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Why You Should Not DeClaw Your Cat

People often mistakenly believe that declawing their cats is a harmless "quick fix" for unwanted scratching. They don't realize that declawing your cat is actually a surgical amputation of the first joint of the cat's toes. If performed on a human being, declawing would be like cutting off each finger at the last knuckle. Declawed cats are often chronically painful, and may develop aggression or litter box problems. Declawing can also lead to lasting physical problems for your cat. Claws are a physically, socially, and emotionally vital part of every cat. Scratching, for a cat, is not only a natural act, but a necessary one as well. It isn't done to destroy a favorite chair or to get even. Cats scratch to remove the dead husks from their claws, mark territory, and stretch their muscles. If you have a cat that scratches unwanted areas, there are things you can do to help redirect them. Here is a link to some suggestions from cat behaviorist, Jackson Galaxy: How To Stop Your Cats From Scratching Furniture

Many countries have already banned declawing. The Humane Society of the United States opposes declawing except for the rare cases when it is necessary for medical purposes, such as the removal of cancerous nail bed tumors. Cats are typically about 8 weeks old when they begin scratching. That's the ideal time to train them to use a scratching post and allow nail trims. Even for fully grown cats, educated pet parents can easily train their cats to use their claws in a manner that allows everyone in the household to live together happily.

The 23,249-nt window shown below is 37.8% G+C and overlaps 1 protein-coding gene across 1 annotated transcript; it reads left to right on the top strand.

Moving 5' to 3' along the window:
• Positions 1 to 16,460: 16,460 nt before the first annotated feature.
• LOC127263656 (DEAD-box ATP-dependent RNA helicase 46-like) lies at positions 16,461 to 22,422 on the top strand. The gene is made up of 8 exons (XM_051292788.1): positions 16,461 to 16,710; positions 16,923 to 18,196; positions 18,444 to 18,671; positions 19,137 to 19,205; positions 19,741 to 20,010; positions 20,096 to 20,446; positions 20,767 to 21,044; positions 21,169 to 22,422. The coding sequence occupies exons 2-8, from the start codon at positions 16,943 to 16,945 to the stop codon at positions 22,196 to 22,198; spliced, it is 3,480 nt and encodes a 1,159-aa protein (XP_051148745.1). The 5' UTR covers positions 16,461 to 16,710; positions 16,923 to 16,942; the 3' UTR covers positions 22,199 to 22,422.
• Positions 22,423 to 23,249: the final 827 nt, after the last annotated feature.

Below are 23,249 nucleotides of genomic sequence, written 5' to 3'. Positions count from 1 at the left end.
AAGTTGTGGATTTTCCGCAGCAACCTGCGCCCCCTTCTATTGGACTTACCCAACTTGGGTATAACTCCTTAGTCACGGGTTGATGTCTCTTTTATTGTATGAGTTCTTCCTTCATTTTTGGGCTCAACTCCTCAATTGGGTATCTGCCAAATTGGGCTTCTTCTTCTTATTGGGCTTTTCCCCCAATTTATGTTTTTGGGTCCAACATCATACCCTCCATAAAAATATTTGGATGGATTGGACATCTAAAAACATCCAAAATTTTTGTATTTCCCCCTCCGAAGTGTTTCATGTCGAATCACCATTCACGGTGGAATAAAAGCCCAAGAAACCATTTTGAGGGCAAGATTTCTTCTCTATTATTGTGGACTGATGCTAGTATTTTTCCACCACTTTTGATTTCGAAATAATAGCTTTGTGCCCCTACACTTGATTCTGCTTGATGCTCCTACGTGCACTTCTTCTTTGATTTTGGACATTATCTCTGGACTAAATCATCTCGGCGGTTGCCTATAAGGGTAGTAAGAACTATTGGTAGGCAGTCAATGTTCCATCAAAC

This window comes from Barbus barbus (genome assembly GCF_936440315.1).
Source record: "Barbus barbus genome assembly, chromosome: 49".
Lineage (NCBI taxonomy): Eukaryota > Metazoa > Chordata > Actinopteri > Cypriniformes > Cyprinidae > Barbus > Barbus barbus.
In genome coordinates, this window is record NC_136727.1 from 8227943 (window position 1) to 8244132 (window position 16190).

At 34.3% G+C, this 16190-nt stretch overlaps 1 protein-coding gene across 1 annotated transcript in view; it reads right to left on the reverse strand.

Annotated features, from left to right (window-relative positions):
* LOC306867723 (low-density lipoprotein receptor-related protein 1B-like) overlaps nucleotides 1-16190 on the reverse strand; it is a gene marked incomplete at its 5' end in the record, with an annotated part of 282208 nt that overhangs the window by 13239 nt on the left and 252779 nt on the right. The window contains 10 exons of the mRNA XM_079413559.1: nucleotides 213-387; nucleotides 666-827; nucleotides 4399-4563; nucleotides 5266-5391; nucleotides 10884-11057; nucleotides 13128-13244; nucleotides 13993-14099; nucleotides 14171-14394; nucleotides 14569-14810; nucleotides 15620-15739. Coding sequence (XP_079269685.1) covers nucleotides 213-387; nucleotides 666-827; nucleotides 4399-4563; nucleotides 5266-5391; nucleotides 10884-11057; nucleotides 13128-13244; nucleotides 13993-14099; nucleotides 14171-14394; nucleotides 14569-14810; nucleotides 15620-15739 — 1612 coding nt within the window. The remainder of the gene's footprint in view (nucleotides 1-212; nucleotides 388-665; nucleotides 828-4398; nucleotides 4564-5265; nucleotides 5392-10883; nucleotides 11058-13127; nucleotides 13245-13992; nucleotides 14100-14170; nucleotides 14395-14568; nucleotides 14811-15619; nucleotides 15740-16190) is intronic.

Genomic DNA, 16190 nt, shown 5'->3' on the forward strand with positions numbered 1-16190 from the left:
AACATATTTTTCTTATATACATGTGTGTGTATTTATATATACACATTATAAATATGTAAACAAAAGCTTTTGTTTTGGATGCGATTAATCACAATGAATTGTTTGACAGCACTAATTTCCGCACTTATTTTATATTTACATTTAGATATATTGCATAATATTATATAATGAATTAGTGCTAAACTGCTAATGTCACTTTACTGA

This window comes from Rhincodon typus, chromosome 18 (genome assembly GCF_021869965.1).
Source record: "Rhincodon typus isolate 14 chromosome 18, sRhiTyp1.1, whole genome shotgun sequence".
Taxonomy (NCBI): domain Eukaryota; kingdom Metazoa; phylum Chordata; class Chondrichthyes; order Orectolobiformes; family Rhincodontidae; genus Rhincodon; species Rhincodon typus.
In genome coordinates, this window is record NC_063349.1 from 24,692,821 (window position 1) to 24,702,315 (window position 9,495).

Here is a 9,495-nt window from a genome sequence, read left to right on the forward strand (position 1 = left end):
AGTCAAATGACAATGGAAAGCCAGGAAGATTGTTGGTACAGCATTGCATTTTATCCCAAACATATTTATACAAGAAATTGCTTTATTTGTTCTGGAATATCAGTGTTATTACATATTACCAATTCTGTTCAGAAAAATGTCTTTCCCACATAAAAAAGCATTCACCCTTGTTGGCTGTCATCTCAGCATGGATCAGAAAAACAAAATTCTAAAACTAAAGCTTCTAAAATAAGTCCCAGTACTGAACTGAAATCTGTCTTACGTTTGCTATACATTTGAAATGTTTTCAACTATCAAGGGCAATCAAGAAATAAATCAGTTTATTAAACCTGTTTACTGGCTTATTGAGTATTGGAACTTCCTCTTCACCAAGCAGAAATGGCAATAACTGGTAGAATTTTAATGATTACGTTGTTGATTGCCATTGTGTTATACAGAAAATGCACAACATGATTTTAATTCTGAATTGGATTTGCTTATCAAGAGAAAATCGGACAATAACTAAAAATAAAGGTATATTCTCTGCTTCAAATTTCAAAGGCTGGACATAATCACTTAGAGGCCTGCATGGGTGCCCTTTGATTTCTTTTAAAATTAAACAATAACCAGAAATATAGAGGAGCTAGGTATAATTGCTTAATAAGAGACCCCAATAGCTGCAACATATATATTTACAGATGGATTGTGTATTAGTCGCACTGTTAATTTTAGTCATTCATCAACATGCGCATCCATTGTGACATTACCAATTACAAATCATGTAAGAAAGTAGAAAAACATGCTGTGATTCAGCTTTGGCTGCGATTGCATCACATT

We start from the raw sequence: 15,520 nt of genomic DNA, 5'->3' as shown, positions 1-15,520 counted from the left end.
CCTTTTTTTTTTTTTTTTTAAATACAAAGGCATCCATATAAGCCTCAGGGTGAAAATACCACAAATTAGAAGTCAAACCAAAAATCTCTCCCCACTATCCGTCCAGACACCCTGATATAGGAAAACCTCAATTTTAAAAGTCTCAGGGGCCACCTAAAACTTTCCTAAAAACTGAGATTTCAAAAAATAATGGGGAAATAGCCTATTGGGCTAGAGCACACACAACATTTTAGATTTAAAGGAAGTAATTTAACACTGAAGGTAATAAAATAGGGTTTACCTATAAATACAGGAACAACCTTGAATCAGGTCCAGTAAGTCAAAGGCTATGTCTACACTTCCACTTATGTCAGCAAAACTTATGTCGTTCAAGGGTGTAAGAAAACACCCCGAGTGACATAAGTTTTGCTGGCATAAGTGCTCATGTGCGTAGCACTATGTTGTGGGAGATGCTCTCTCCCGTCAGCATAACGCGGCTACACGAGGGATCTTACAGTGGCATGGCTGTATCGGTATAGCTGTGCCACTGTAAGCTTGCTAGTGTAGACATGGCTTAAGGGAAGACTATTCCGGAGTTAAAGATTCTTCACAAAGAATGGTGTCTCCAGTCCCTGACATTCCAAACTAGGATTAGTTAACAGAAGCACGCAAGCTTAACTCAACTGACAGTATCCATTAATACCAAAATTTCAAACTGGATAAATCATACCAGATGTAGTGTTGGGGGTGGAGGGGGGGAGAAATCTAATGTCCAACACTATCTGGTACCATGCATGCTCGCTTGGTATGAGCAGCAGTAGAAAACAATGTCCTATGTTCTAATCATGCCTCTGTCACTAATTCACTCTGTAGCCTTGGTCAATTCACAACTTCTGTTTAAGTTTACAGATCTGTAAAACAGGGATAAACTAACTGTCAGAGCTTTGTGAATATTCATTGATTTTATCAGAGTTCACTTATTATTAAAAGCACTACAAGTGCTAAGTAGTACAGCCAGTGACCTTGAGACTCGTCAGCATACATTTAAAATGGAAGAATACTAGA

For cats, pain continues even after the surgery. Nails can sometimes grow back inside of the paw, causing extreme pain that you can't see. Toes are a crucial part of our balance, and it's no different for cats. Cats have to re-learn to walk after being declawed. Not just that, but cats walk on their toes, so walking with an altered gait can affect all of the joints of the leg, resulting later in arthritis of the hip and other joints. Declawing can also lead to behavioral issues like your cat urinating outside of the litterbox (on carpets, bedding, furniture, etc.) Not just avoidance of the litterbox, but they can become aggressive and lead to biting. The biting can also be very unpredictable, as scratching is usually their warning sign, but since they won't be able to scratch, inevitably, that just leaves biting. Not just that, but if your cat escapes the home, they are now absolutely defenseless without their claws. By the time they get close enough to bite their predator, it may be too late.

Not only is declawing your cat painful and inhumane, it can lead to many other unwanted issues and should be avoided, unless medically necessary (not because they're scratching).



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